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Parents Teens and Peer Pressure

Most parents like to think that they have some say in what their teenage child does, but the truth is that most parents sorely underestimate the power of peer pressure. Parents should take it personally., but the sad fact is that the most influential people in your teen's life are their friends. Peer pressure can turn a perfectly level headed child into class-cutting, insolent, problem child. Why is this? Well, several reasons. First teens are not children, and they're not adults so you can't use either form of psychology on them.

A teens body is under the powerful thrall of hormones. You're not dealing with a rational person. Hormones are powerful chemicals, and they are telling your teen to exert their independence""and they do. You'll find that once puberty hits, whatever unresolved family problems lying just under the surface will be rear their heads and be magnified a thousand times.

Past hurts and difficulties will show themselves in numerous destructive ways. For example, when you missed out on an important event in their life as a child, a temper tantrum may have consisted of a crying spell and a slammed door. That same scenario played out in the teen years may consist of partying with friends, sex, and/or drug use. It all depends on the social network your child is associating with.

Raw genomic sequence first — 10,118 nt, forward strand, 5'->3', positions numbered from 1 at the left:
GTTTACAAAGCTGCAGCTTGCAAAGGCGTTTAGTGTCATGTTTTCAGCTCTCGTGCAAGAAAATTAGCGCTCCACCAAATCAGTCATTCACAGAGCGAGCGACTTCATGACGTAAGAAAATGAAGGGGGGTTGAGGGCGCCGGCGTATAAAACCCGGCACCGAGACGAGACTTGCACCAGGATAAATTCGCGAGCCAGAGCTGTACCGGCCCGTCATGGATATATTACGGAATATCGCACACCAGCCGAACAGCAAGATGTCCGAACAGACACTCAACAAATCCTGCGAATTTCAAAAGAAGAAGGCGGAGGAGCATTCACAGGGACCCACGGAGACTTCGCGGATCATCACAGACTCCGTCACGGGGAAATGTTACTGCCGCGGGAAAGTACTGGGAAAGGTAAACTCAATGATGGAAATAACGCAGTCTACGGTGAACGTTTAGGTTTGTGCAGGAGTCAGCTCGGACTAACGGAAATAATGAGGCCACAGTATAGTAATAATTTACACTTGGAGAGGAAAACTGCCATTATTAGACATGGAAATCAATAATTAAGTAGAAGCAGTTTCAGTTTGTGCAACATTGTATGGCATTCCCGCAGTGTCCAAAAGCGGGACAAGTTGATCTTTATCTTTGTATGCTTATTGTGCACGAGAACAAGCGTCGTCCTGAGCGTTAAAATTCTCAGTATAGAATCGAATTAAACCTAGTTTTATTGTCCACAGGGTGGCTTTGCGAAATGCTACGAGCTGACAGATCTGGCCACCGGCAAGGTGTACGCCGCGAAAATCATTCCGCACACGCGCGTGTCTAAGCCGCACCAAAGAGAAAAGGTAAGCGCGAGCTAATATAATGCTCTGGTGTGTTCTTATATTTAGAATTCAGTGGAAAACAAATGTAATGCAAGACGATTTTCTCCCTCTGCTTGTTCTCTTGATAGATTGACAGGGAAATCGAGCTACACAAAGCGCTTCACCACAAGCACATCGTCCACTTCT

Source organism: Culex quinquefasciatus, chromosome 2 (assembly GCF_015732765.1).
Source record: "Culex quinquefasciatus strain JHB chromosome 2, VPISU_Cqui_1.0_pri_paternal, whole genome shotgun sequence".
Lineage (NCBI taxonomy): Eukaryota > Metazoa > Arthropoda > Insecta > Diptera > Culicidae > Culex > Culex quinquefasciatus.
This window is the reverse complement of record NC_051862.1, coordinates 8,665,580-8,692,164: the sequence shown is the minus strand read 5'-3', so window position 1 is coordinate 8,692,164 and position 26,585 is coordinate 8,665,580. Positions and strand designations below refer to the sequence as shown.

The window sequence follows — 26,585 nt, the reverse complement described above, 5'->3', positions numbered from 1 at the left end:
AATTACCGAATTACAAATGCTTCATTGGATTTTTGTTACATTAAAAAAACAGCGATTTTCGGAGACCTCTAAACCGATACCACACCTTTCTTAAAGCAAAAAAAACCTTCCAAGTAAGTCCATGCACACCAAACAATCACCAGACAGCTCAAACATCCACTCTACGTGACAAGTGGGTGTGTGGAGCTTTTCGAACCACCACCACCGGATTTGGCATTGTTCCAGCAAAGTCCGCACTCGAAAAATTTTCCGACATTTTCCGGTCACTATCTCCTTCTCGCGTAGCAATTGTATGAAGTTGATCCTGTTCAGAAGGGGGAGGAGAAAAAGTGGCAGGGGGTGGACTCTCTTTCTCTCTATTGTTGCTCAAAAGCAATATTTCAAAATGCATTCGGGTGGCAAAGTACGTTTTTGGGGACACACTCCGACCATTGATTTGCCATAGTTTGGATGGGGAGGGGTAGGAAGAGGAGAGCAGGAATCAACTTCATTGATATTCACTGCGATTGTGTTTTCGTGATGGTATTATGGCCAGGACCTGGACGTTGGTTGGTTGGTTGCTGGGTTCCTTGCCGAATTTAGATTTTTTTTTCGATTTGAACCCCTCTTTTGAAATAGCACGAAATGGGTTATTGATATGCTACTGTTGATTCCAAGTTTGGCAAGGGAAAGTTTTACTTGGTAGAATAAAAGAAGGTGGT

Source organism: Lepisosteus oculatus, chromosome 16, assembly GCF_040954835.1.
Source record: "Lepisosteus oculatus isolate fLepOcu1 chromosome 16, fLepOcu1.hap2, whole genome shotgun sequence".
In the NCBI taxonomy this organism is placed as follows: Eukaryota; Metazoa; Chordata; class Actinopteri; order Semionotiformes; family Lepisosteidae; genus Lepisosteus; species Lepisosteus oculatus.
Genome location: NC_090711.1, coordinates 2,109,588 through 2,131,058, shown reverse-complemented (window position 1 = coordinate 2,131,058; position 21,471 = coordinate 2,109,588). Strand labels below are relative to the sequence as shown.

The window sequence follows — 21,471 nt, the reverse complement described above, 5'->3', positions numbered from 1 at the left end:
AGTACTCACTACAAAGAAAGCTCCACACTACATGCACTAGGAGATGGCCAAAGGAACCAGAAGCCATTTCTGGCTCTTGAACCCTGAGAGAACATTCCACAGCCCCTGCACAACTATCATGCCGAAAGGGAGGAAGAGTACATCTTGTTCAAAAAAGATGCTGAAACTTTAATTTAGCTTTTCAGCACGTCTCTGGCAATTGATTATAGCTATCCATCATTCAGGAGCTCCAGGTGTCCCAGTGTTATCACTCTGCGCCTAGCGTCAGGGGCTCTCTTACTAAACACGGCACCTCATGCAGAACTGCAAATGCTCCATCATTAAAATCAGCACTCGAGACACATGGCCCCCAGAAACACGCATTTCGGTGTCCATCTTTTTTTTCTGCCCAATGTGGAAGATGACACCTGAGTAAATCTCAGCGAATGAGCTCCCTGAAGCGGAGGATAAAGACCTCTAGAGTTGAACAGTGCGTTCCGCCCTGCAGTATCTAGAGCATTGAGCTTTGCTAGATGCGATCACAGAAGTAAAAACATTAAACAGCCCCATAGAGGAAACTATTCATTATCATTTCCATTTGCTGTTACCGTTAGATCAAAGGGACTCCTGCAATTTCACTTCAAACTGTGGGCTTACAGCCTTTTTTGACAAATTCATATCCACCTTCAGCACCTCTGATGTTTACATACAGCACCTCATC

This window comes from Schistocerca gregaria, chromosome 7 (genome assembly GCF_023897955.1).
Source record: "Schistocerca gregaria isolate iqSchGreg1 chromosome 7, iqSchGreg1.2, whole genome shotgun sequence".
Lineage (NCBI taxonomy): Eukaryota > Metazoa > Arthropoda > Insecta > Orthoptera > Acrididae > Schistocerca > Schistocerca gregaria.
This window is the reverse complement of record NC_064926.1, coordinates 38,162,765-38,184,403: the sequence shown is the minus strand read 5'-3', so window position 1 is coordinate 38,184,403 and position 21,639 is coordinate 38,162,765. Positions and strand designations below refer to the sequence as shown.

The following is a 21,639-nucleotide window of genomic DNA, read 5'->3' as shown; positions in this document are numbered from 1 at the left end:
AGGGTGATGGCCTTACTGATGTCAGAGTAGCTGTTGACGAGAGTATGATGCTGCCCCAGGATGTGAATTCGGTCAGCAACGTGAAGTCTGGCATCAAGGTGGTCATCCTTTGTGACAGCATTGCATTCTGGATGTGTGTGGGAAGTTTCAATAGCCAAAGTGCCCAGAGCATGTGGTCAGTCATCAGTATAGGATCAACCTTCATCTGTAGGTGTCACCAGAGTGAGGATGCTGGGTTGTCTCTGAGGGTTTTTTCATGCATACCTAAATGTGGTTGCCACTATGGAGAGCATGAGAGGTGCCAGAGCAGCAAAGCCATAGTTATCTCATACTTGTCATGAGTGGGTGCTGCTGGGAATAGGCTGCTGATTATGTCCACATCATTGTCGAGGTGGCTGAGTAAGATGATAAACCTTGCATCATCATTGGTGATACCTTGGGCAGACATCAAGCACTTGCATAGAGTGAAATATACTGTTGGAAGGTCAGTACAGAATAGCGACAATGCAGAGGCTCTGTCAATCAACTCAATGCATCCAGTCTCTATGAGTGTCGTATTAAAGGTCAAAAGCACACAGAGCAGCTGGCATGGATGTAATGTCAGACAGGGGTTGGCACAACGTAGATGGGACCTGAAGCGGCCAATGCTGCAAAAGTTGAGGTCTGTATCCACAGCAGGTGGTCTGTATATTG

High school can be a tough world. Learning to copy with emotions and peer pressure is hard enough, let alone maintaining any self esteem. Despite their efforts to appear nonchalant, teens are psychologically fragile. Stress can be induced by peers in the form of gossip, bullying, teasing, or having to say 'no' to risky behaviors like drinking, drugs, or other risky behaviors.

Stress can also come from not joining the "in crowd' and fear of rejection. Does your child have the tools to emotionally cope with these daily battles? Are you equipped to help them deal with conflicts, cliques, and drugs? To complicate matters, teens have their own language. Do you know what "bud'? is? No, it's not a beer.

Do you like's your teen's friends? Do you know who they are? Does your teen have a MySpace or Facebook profile? What are they doing online? These are just a few questions you should know the answers to. It is your responsibility as a parent to pull your teen back from the edge. Learn to recognize signs of stress and show them healthy way to deal with it. Also, be a good example.

Don't yell and scream if you unless you want them to do the same. You've guided them up to this point, don't stop now. Address the problem and assert your parental rights.

© 2007, Clara Myers. Stop by for at-home drug test kits.

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